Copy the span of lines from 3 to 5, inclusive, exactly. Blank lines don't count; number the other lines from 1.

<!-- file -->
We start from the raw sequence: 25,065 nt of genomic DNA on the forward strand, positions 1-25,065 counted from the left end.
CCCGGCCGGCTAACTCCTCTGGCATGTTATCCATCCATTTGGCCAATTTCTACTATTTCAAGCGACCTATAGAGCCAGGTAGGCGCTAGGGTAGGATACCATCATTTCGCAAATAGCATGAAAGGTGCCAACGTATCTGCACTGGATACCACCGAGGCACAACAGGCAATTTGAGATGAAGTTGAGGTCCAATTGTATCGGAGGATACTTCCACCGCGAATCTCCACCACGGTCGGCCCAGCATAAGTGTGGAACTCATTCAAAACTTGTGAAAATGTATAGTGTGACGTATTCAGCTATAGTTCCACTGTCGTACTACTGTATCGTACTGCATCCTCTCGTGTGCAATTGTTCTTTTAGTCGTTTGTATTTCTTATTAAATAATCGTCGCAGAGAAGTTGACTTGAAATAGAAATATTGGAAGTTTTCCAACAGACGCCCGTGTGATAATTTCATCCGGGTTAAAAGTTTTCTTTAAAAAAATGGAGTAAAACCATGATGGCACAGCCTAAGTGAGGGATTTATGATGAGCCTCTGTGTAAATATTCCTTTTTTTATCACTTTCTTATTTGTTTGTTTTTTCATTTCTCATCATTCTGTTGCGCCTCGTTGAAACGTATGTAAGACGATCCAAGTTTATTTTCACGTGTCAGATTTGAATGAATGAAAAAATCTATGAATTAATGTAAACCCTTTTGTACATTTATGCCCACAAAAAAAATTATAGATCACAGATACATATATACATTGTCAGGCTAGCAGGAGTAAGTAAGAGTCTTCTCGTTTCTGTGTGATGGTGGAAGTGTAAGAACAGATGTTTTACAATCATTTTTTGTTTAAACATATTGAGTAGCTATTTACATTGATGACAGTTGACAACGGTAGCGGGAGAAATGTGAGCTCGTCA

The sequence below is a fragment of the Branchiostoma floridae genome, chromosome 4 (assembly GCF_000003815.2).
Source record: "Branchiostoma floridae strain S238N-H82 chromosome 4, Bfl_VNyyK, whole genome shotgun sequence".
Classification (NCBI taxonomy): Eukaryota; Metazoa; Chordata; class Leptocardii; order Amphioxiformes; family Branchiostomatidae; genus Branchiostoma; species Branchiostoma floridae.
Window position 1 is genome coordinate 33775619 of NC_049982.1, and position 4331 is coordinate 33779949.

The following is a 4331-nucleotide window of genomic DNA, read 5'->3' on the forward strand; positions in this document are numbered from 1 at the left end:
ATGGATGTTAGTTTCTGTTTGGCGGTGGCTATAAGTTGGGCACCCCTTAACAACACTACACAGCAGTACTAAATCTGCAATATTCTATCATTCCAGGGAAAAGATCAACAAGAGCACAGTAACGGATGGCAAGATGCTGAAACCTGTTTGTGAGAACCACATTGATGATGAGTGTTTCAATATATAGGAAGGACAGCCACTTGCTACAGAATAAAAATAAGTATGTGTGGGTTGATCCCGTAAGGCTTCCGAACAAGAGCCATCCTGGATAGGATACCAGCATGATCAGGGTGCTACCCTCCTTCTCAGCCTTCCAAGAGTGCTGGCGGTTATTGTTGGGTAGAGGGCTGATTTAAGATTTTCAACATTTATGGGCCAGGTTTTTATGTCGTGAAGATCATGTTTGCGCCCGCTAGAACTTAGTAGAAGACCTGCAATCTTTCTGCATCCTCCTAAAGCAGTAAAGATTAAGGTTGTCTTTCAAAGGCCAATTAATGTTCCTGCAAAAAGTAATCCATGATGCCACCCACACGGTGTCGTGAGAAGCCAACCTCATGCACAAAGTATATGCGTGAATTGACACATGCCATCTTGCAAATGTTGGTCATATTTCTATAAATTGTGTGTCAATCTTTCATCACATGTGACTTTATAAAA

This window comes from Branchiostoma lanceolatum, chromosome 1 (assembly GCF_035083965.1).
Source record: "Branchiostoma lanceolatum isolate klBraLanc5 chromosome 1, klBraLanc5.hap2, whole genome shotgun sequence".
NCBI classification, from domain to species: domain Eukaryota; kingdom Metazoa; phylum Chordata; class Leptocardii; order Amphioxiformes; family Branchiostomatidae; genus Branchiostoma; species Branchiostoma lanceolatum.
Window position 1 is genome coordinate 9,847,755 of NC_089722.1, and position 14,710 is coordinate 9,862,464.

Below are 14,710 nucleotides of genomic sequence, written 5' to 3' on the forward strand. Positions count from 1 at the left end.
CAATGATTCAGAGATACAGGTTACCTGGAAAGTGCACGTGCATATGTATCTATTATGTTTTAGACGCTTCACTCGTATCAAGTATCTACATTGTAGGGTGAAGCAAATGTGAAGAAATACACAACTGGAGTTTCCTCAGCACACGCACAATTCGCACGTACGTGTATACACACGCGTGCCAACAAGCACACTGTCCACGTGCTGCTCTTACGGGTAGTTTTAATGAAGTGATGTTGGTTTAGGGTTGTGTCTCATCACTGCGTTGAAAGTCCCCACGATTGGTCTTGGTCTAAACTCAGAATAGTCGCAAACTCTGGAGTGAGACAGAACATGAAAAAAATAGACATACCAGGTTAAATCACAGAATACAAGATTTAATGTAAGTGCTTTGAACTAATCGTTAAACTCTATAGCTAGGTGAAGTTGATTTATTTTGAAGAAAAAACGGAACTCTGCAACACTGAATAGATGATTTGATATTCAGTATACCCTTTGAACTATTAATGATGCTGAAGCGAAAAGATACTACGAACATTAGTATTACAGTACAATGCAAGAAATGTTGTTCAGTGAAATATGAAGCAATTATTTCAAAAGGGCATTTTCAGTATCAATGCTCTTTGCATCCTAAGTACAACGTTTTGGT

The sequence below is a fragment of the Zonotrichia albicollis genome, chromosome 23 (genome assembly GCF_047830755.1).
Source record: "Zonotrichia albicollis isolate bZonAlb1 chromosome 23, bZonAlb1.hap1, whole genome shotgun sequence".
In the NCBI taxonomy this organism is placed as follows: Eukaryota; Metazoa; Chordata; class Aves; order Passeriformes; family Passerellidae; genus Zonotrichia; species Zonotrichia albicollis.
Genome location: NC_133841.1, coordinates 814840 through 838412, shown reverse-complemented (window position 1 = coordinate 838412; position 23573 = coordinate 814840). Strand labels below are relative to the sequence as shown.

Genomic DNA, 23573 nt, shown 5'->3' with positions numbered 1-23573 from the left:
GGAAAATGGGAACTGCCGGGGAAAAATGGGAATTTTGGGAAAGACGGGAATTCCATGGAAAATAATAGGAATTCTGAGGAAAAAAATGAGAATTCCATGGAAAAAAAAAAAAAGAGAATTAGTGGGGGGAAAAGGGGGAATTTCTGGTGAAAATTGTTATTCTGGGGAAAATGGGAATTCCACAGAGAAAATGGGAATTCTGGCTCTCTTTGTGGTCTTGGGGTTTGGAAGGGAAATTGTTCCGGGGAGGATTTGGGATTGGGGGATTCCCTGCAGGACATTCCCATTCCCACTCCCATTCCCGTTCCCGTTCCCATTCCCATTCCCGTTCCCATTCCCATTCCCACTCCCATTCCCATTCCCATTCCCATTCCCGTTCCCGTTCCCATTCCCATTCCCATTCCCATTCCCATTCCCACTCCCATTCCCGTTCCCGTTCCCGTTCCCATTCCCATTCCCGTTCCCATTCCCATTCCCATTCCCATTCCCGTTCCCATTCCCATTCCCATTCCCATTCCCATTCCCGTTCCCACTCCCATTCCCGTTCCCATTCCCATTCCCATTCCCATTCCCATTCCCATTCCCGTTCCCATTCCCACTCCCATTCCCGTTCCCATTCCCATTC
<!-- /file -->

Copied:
The sequence below is a fragment of the Branchiostoma floridae genome, chromosome 4 (assembly GCF_000003815.2).
Source record: "Branchiostoma floridae strain S238N-H82 chromosome 4, Bfl_VNyyK, whole genome shotgun sequence".
Classification (NCBI taxonomy): Eukaryota; Metazoa; Chordata; class Leptocardii; order Amphioxiformes; family Branchiostomatidae; genus Branchiostoma; species Branchiostoma floridae.